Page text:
The stromatolite colonies are fragile, so tourists are cautioned against stepping on them or knocking them with a kayak. Also, sunscreen is prohibited here to protect the lagoon from the chemicals and minerals, so you need a hat and a T-shirt to avoid sunburn. We found that strap-on sandals or water shoes help you venture farther upstream more easily so you can enjoy a longer float back to the start.

When a storm flooded the Bacalar Lagoon in 2020, the water ran muddy for months, drained of all the colors that had dazzled visitors for generations. Tour boat operators packed up shop, swimmers stayed home and residents worried about the health of the lagoon. By early in 2022, the lagoon was mesmerizing once more, beckoning visitors again, though we were asked to tread lightly to preserve it for a few millennia more.

The town of Bacalar deserves the government's pueblo mágico designation. At its center is a charming, understated square lined with boutiques and restaurants. El Manatí, a restaurant that doubles as an art exhibit space, offers a shaded garden where we shared breakfasts topped with fresh avocado. In the evening, we walked to La Playita, a waterside restaurant, where we ordered a colorful tuna bowl, vegetarian coconut ceviche, taco after taco and a flatbread topped with fresh avocado — and we inhaled it all. Then we strolled down the restaurant’s dock to gaze out at the lagoon in the darkness. In the stillness of the evening, the glassy surface reflected a sky filled with stars.

Enjoy Playa Mahahual in the Evening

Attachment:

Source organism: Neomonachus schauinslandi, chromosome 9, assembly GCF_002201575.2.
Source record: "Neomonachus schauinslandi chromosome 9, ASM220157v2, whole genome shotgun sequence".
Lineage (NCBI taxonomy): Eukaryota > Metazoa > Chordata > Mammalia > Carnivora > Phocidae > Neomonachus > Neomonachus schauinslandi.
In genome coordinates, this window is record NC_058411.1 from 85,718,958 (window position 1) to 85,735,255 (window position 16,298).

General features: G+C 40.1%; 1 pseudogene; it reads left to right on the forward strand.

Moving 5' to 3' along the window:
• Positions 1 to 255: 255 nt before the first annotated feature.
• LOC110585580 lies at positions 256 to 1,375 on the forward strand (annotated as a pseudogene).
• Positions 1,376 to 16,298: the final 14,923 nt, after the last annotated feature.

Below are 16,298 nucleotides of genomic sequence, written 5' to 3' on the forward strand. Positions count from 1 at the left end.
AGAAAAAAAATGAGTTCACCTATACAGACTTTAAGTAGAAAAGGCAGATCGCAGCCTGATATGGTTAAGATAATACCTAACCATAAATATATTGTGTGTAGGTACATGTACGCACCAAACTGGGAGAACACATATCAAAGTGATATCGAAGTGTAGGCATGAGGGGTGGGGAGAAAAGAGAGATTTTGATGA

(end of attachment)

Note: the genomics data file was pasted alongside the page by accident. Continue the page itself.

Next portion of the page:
The next day, we drove to some of Quintana Roo’s other magical places. At Cenote Cocalitos, about 30 minutes south of the lagoon, we relaxed in refreshing, shallow water as we watched wispy clouds dance across the sky and change the colors of the lake. We also pounced on available swings and hammocks hung just inches above the water’s surface, giddy over our luck in snagging them.

Playa Mahahual, an hour and 15-minute drive east, offers all the classic views of Cancun and Playa Del Carmen, but with a fraction of the crowds. On our way there to lounge by the sea, we played classic road trip games from our childhoods. We built words letter by letter for rounds of Ghost, and we asked questions about random, secret objects for marathons of Contact. When we arrived early in the evening, we were grateful to see that the cruise ships that dock in the harbor had headed back out to sea, leaving us nearly alone on the coast.

On the beach, we meandered through swing sets, beach chairs and hammocks — mostly empty — until we found four seats together. Entranced by the views, we settled in with books and journals for a few moments of quiet in the shade, staring out at the blue ocean. How lucky we were to enjoy this perfect moment in Quintana Roo.